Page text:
Former World Bank vice president Justin Lin (林毅夫), who is wanted in Taiwan for defecting to China in 1979, yesterday expressed his support for the government’s pursuit of trade liberalization to spur economic growth.
Lin said that while he appreciated the passion and organizational skills of the students protesting the cross-strait service trade agreement, Taiwanese who genuinely care about their nation should focus on what is good for its economy.
He made the remarks at a question-and-answer session at the Boao Forum for Asia in China, after which he told the press that: “Every bit of consideration should be given to Taiwan’s economic development and any discussion that fails to address this is pointless.”
Lin defected to China nearly 35 years ago while serving as an army officer.
He said that when he arrived in China in 1979, Taiwan boasted a bigger trade volume than its cross-strait neighbor, a distinction that earned it esteem in political and financial circles around the world.
In 1978, Taiwan’s total external trade volume stood at US$23.2 billion, versus China’s US$20.8 billion, Lin said.
Lin, a professor at Peking University’s National School of Development, attributed the sway China has held over the international community in recent years to its vibrant economy.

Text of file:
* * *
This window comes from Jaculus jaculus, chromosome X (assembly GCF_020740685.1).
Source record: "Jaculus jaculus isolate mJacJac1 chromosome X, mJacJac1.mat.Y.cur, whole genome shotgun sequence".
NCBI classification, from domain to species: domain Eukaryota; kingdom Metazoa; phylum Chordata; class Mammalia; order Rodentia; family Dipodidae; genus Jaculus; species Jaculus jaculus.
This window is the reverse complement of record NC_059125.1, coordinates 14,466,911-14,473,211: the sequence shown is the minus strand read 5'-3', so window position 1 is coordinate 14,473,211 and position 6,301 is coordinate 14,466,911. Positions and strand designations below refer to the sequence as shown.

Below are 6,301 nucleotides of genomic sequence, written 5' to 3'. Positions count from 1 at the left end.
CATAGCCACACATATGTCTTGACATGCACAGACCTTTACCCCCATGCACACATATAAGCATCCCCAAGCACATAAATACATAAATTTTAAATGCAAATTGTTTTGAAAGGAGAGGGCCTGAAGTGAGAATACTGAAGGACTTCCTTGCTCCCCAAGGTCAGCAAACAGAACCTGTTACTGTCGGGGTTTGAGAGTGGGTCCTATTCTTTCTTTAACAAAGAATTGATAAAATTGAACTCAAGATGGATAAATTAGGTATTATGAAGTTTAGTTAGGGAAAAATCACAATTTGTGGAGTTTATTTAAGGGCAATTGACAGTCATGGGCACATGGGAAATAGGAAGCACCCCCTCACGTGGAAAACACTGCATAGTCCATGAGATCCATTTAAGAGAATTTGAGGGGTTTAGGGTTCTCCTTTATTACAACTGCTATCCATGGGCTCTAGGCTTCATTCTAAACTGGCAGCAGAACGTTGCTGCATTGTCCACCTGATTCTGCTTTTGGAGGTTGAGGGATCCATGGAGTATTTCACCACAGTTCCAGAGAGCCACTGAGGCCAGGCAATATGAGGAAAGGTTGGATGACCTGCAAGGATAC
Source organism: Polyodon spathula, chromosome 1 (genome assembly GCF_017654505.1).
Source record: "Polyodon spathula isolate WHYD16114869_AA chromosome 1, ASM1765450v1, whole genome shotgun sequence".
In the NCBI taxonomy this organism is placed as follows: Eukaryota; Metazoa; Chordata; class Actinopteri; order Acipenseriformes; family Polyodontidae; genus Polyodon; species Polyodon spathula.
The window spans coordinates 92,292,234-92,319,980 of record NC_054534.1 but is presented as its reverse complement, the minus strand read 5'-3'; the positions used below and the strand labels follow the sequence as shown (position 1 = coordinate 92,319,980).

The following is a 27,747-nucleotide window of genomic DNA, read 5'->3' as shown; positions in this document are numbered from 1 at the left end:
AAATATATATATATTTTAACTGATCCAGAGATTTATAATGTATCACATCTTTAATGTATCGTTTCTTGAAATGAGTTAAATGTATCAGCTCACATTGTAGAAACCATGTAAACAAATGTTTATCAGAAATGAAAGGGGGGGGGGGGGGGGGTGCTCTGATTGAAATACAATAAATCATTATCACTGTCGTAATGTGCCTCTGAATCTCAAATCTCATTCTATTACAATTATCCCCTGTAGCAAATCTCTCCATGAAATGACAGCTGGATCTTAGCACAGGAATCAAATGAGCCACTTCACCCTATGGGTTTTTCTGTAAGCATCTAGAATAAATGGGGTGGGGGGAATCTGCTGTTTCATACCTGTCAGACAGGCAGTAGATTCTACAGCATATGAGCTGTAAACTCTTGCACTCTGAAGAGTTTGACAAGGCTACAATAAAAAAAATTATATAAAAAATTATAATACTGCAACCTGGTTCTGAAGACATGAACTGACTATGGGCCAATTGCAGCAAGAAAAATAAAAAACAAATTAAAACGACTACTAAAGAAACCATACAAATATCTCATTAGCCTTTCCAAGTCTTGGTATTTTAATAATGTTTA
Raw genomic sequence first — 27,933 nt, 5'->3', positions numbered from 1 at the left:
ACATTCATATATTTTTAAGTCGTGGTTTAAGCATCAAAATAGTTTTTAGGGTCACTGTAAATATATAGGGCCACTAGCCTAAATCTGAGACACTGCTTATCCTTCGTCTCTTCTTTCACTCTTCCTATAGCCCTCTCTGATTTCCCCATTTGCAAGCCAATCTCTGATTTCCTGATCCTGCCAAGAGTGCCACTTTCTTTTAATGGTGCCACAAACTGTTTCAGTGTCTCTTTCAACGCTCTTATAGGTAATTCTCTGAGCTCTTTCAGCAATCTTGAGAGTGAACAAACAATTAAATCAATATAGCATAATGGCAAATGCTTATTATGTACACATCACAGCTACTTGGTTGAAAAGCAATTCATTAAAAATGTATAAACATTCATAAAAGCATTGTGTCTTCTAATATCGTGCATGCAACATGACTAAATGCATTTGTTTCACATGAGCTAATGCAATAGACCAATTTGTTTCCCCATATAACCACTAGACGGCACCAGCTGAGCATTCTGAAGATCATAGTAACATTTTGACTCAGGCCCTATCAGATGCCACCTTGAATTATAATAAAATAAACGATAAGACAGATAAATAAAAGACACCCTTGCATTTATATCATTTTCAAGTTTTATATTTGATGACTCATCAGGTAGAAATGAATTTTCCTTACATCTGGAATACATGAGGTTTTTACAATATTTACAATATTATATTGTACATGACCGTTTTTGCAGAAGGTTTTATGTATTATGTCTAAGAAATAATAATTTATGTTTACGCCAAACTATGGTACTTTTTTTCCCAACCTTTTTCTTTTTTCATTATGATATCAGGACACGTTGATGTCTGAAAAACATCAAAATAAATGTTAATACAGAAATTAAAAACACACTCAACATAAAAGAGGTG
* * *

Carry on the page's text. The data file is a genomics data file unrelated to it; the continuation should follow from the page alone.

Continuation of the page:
Saying that the pursuit of free trade is a global trend, Lin said Taiwan has lost many advantages it used to enjoy.
He also drew a comparison with South Korea, which he said has gone from lagging behind both Taiwan and Japan to outstripping the two in economic growth, a feat he said was proof that Taiwan has not made good use of its advantages.
“Does Taiwan want an economy that remains stagnant for 20 years like Japan’s?” Lin asked, adding that it is this sluggishness that has reduced Japan to playing a less active role in East Asia and on the international arena.
This year’s Boao Forum, which is to run from today until tomorrow, is to focus on the search for new regional growth drivers.
Former vice president Vincent Siew (蕭萬長), who arrived in China’s Hainan Province yesterday, is to take part in the conference as honorary head of the Cross-Strait Common Market Foundation, a non-government organization set up in 2001 to research market ties between Taipei and Beijing.
In his eighth appearance at the conference, Siew is scheduled to meet Chinese Premier Li Keqiang (李克強) — China’s delegate — on the sidelines of the gathering today after its opening.
It will be Li’s first high-profile meeting with a major politician from Taiwan since he assumed his post in March last year.